- middle: using Andrea-U filter, using a "special false UV color palette" (developed to match the results when using the Baader-U2 filter)

The resulting Andrea-U image has an exposure which is about 1/4 stop less that that of the Baader-U2. There is no sign of IR-leakage (up to 850nm); the somewhat warmer tone of the middle image was caused by the special palette used. All images were processed identically otherwise.


III) Summary

The Andrea-U filter is mechanically well made (the description is printed on foil and taped on the rim, which might eventually come off after long use - I would have preferred it printed or engraved of the metal, but that would certainly have increased cost).

Personally I would rate it a quite useful filter for the 375nm range, especially if used with older "normal" UV transmitting lenses since in the 375-400nm range it has a higher transmittance as the Baader-U2 filter (25% higher = 0.5EV at 390nm).


IV) Incorrect maker statements

The maker of the Andrea-U filter states that "The leading Venus filter (i.e. the Baader-U filter) is a dichroic filter" which is not correct. It is further stated that "This sensitivity to the angle of incidence (AOI) of the light results in some ultraviolet light being rejected that should have passed to the sensor... in other words, a false representation of the object being photographed in the ultraviolet is created." Also that statement is not correct and I will in the following course prove why:

The Baader U filter is an ionic colored filter that defines its properties mainly and it has a two sided dichroic overcoating that only has to block unwanted VIS and NIR leakage. I measured the Baader-U filter at 0-degrees and 45-degrees and my findings were 1) a decrease in transmission of about 0.2 stops (that effect also any pure ionic colored filter has (I show UG11 as an example and also show that under I) above for the Andrea-U filter), as the transmitting light has to pass simply a thicker glass passage - although the Andrea-U filter also shows that effect, it is not mentioned on the maker's site) and 2) a widening of the FWHM of about 12nm.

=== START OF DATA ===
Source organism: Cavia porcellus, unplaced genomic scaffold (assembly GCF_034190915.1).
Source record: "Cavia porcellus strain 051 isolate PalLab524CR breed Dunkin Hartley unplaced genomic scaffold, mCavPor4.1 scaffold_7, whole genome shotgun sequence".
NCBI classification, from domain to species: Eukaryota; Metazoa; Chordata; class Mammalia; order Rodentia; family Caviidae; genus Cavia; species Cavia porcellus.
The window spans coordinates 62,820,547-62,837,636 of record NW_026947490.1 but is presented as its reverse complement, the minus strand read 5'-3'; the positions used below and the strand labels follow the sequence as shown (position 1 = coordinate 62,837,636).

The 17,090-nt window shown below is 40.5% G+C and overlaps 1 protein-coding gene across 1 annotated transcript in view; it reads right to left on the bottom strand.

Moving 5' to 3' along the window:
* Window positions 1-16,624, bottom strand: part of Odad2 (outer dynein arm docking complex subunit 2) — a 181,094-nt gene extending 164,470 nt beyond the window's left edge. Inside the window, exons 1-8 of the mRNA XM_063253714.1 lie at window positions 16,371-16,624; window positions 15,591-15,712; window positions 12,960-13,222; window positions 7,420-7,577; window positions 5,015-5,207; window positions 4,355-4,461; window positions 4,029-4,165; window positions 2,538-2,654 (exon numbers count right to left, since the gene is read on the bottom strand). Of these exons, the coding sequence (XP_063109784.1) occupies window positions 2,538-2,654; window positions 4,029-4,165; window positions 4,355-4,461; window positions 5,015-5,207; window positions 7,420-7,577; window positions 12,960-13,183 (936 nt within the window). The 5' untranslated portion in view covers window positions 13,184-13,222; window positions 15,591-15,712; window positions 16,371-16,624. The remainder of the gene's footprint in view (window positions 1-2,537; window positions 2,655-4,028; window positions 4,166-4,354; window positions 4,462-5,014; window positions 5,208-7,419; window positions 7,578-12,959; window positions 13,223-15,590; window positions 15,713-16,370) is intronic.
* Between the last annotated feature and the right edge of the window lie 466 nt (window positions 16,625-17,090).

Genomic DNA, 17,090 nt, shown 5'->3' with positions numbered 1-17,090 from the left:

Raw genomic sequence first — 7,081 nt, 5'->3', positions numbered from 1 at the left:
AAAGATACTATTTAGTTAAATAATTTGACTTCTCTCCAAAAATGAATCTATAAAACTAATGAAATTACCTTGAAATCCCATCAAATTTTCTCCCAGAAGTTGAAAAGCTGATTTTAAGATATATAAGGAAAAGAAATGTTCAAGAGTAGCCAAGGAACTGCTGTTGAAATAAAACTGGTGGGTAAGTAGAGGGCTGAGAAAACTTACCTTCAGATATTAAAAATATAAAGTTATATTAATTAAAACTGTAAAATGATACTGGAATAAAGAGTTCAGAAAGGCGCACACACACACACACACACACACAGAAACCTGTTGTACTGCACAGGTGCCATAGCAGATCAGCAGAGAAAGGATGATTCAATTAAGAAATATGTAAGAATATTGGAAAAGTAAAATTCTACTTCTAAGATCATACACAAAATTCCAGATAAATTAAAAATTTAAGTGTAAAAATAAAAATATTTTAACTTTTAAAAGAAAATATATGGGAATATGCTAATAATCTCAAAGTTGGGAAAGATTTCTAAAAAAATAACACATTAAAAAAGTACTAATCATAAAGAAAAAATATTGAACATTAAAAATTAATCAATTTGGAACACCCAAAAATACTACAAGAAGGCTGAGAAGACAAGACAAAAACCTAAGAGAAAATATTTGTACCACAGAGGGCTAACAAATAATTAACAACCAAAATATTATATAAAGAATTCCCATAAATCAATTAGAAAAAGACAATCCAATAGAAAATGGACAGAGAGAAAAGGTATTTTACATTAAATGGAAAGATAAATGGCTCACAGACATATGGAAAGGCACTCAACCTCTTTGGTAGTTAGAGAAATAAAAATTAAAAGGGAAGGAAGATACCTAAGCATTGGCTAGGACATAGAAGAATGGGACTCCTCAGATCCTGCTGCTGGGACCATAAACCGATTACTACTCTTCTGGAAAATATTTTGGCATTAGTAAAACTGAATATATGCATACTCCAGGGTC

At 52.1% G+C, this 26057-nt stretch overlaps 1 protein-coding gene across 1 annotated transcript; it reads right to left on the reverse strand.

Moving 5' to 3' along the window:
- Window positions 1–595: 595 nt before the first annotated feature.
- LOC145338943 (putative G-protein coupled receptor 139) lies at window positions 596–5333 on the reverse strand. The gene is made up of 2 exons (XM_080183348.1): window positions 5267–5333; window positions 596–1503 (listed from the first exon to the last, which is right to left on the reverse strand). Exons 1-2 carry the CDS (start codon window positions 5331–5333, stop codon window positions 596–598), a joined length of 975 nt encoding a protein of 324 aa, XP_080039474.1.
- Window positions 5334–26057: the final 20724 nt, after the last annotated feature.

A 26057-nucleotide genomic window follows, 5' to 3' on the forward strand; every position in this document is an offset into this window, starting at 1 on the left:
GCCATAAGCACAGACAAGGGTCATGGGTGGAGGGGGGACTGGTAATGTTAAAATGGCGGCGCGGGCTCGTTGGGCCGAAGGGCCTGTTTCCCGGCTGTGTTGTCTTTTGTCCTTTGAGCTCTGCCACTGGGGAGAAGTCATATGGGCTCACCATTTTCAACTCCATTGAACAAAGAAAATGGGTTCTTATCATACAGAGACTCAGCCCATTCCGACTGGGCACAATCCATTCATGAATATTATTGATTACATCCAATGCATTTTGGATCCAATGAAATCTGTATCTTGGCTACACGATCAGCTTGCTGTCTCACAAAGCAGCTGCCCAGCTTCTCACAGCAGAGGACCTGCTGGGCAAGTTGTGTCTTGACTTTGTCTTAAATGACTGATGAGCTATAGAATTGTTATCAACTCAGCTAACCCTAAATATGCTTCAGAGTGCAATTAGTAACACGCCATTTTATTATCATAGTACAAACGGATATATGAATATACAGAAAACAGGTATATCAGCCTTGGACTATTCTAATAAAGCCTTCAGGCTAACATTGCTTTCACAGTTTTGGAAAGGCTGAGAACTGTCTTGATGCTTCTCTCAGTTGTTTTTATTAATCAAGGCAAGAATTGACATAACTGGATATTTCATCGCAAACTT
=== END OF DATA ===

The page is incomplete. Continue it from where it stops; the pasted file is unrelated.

Both results are irrelevant for practical photographic work based on my experience.

Baader-U (ionic colored filter, with dichroitic overcoating to block NIR leakage):


UG11 (ionic colored filter, that has NIR leakage):


I don't understand why these possibly misleading stetements were made by the maker, as his Andrea-U filter is a good one and certainly finds a use for reflected UV photography. But I leave any interpretation of that to the interested reader...


Stay tuned, more will follow on that fascinating subject...

More info on this very interesting field may be found on my site http://www.pbase.com/kds315/uv_photos



Tuesday, November 8, 2011

[UV, VIS, IR] Canon f3.5 / 25mm - Topogon clone

Also took a few shots today on a dull+gray day using another famous and quite rare rangefinder lens, a Canon f3.5 / 25mm Topogon clone designed by Mukai Jirō in 1956 with Leica thread mount (LTM 39mm x 26tpi) with a diagonal angle of view of 82° (on full format). My friend Marco Cavina has a very good article about those lenses based on the TOPOGON design HERE .

These Topogon clone lenses are all successors of the famous HYPERGON lens designed by Emil von Hoegh around 1900.

Shots were done @f8 and ISO640 on my UV sensitive camera.

[click on image to see a larger one]

Left VIS, right UV (bw) 100% center crop:


Left VIS, right IR (bw) 100% center crop:



Now color differentials (full format) to make focus shift visible:

VIS-UV:


VIS-IR: